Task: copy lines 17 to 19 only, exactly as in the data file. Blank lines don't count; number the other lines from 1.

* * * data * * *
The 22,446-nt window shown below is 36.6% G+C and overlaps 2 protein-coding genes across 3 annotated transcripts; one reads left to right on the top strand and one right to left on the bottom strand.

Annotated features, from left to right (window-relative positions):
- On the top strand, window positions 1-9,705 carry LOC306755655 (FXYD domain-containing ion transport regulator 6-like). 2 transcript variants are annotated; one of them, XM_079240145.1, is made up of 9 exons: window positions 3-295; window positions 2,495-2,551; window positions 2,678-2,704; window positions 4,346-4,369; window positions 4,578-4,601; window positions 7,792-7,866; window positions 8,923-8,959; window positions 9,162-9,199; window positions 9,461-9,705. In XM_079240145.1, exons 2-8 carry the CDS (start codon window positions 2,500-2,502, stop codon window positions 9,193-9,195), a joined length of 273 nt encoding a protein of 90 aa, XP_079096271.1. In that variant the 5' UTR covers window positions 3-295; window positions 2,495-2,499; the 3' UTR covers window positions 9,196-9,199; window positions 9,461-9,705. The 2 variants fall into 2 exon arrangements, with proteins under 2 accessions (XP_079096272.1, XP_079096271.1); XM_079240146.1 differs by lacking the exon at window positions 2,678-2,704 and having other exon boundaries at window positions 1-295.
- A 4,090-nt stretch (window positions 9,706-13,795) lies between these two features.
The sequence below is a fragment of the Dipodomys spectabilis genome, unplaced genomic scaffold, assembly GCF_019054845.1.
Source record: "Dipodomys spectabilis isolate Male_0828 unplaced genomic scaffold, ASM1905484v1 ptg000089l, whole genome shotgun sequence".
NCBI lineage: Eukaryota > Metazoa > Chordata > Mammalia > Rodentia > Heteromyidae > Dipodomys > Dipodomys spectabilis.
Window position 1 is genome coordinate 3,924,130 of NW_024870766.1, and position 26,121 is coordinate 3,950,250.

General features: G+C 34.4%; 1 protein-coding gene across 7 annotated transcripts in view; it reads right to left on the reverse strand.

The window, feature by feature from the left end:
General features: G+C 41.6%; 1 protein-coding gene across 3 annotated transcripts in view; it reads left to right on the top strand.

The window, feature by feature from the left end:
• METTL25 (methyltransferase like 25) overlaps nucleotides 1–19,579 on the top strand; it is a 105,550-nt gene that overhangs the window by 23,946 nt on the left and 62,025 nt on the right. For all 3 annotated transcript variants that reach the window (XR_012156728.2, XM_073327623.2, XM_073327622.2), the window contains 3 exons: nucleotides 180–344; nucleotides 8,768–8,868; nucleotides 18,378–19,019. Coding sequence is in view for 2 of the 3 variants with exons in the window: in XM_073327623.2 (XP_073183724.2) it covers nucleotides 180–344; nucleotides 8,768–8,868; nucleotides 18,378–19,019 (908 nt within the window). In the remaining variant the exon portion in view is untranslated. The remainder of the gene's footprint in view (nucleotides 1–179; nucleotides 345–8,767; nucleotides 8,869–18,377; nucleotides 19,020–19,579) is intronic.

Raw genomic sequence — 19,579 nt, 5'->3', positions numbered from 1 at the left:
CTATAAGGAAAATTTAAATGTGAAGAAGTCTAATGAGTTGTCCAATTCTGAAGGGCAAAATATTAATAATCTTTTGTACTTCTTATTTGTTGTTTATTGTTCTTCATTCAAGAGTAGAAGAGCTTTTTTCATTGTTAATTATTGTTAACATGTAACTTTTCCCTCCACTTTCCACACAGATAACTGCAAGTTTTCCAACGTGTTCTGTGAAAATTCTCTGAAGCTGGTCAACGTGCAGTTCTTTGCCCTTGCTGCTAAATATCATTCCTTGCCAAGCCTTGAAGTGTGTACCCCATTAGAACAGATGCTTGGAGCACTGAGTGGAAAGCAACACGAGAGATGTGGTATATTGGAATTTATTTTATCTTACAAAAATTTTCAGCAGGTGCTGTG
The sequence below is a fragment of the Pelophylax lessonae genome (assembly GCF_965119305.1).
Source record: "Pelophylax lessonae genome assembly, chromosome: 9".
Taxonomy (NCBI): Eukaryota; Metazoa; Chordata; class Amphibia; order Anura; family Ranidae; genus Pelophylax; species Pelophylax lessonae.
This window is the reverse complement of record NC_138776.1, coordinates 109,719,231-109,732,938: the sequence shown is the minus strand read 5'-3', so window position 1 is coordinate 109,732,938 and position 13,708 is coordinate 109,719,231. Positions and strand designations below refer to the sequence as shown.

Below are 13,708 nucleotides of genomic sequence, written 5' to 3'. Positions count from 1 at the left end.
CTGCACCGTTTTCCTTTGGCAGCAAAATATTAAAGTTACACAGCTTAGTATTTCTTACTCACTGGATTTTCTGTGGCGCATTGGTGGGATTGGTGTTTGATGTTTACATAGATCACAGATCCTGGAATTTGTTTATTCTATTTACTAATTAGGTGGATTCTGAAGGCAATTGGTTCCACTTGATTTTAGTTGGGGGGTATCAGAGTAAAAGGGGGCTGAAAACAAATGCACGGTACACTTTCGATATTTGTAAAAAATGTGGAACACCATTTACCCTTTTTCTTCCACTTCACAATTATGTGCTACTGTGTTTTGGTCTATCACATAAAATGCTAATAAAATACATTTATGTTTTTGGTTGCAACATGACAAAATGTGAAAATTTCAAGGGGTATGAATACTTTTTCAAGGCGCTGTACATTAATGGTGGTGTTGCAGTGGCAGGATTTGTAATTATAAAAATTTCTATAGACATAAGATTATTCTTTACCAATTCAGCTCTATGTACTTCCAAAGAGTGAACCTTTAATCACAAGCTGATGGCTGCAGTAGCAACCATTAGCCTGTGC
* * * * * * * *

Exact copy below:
Source record: "Pelophylax lessonae genome assembly, chromosome: 9".
Taxonomy (NCBI): Eukaryota; Metazoa; Chordata; class Amphibia; order Anura; family Ranidae; genus Pelophylax; species Pelophylax lessonae.
This window is the reverse complement of record NC_138776.1, coordinates 109,719,231-109,732,938: the sequence shown is the minus strand read 5'-3', so window position 1 is coordinate 109,732,938 and position 13,708 is coordinate 109,719,231. Positions and strand designations below refer to the sequence as shown.